## Alexander Rakowski

In the Research School since October 2019

Chair Digital Health & Machine Learning

Office: Campus III Building G2, Room G-2.1.32

Email: alexander.rakowski(at)hpi.de

Links: Home, Google Scholar

Supervisor: Prof. Dr. Christoph Lippert

# Introduction

I am investigating methods of learning **disentangled** **representations** of data with deep neural networks and their applications in the medical domain. Deep representation learning is an ever growing field, but as the computational capabilities of modern neural networks continue to grow, the problem of their interpretability remains open. This is especially crucial in medical tasks, where working with purely "black-box" models might be simply not acceptable. By learning disentangled representations of data we aim for greater interpretability, transferability and even the ability to answer counterfactual questions.

In my recent work I investigated the relations between dataset properties and disentanglement, uncovering the role of structures of variance caused by the underlying factors.

### Problem Setting and Definition

Representation learning algorithms aim to learn transformations mapping complex, usually high-dimensional data (e.g., images) into more compact (lower dimensional) feature representations. These should ideally describe more abstract characteristics of the data (e.g., objects in an image). This can be ilustrated with the following diagram:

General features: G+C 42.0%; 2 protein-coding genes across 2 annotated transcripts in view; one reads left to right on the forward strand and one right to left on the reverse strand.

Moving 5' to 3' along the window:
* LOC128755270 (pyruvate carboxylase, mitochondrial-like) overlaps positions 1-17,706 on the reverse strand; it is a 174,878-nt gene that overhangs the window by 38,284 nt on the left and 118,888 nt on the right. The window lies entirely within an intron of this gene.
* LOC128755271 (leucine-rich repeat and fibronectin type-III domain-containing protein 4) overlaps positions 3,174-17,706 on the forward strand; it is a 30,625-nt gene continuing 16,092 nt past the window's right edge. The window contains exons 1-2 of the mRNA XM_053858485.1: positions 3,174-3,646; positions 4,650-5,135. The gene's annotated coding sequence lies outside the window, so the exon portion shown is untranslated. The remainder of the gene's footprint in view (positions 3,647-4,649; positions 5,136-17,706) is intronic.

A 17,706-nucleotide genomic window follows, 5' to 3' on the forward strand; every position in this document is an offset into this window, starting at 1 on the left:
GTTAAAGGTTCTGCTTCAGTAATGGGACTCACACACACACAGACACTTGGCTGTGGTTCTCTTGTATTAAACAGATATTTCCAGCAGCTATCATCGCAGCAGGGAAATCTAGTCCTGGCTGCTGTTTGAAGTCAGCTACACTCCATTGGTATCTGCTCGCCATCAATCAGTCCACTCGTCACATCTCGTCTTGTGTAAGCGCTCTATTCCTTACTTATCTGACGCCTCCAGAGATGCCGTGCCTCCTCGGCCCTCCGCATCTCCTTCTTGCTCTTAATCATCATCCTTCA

where \(x_1 ... x_l \) denote the dimensions of the observed data and \(r_1 ... r_m \) dimensions of the learned representation. Note that usually \(m << k \).

In the setting of learning disentangled representations we assume that the observed data were caused by a set of so called **ground-truth factors of variation**, via a (possibly unknown) generative process. Typically we further assume that these factors are mutually independent, and come from a given prior distribution (e.g., normal):

A learned representation is then assumed to be disentangled if each of these factors would only influence distinct sets of the learned features. More formally, we want the following to hold:

\( \forall i : | \{ j \in \{1 \ldots k\}: \frac{\partial r_i}{\partial z_j} \neq 0 \} | \leq 1 \),

where \( \frac{\partial r_i}{\partial z_j} \) denotes the derivative of the *i-th* learned feature wrt. the *j-th* ground-truth factor of variation. Reversely, a representation is fully entangled if a change in just one factor \( z_j \) would induce a change in each of the learned features \( r_i(x) \). Ideally, one would want the learned representation to match the ground-truth factors (up to a permutation of the dimensions).

Disentaglement is believed to be a crucial property when learning representations, allowing for better interpretability and transferability across tasks (Bengio et al. [1]).

## Variational Autoencoders (VAEs)